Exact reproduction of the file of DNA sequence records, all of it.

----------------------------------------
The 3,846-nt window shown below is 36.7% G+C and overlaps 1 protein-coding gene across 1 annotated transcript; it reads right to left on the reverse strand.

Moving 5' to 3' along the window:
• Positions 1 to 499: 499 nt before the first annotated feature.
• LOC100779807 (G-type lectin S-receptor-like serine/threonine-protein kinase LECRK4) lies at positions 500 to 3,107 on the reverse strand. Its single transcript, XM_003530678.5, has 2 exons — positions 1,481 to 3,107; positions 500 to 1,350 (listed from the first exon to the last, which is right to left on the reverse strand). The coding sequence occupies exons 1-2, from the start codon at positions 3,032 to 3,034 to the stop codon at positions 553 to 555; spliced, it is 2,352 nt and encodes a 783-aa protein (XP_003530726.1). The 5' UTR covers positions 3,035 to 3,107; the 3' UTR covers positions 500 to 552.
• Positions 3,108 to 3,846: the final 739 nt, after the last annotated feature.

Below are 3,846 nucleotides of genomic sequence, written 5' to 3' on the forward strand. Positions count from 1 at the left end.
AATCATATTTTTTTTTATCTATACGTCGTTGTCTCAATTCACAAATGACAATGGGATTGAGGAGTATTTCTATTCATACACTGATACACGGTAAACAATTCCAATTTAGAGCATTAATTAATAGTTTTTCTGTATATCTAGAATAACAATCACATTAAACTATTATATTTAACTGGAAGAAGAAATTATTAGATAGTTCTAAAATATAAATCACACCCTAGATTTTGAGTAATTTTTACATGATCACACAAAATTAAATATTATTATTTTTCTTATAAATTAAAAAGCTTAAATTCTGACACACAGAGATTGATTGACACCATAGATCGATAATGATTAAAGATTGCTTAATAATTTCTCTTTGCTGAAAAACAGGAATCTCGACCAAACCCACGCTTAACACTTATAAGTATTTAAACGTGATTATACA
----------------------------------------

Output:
The 3,846-nt window shown below is 36.7% G+C and overlaps 1 protein-coding gene across 1 annotated transcript; it reads right to left on the reverse strand.

Moving 5' to 3' along the window:
• Positions 1 to 499: 499 nt before the first annotated feature.
• LOC100779807 (G-type lectin S-receptor-like serine/threonine-protein kinase LECRK4) lies at positions 500 to 3,107 on the reverse strand. Its single transcript, XM_003530678.5, has 2 exons — positions 1,481 to 3,107; positions 500 to 1,350 (listed from the first exon to the last, which is right to left on the reverse strand). The coding sequence occupies exons 1-2, from the start codon at positions 3,032 to 3,034 to the stop codon at positions 553 to 555; spliced, it is 2,352 nt and encodes a 783-aa protein (XP_003530726.1). The 5' UTR covers positions 3,035 to 3,107; the 3' UTR covers positions 500 to 552.
• Positions 3,108 to 3,846: the final 739 nt, after the last annotated feature.

Below are 3,846 nucleotides of genomic sequence, written 5' to 3' on the forward strand. Positions count from 1 at the left end.
AATCATATTTTTTTTTATCTATACGTCGTTGTCTCAATTCACAAATGACAATGGGATTGAGGAGTATTTCTATTCATACACTGATACACGGTAAACAATTCCAATTTAGAGCATTAATTAATAGTTTTTCTGTATATCTAGAATAACAATCACATTAAACTATTATATTTAACTGGAAGAAGAAATTATTAGATAGTTCTAAAATATAAATCACACCCTAGATTTTGAGTAATTTTTACATGATCACACAAAATTAAATATTATTATTTTTCTTATAAATTAAAAAGCTTAAATTCTGACACACAGAGATTGATTGACACCATAGATCGATAATGATTAAAGATTGCTTAATAATTTCTCTTTGCTGAAAAACAGGAATCTCGACCAAACCCACGCTTAACACTTATAAGTATTTAAACGTGATTATACA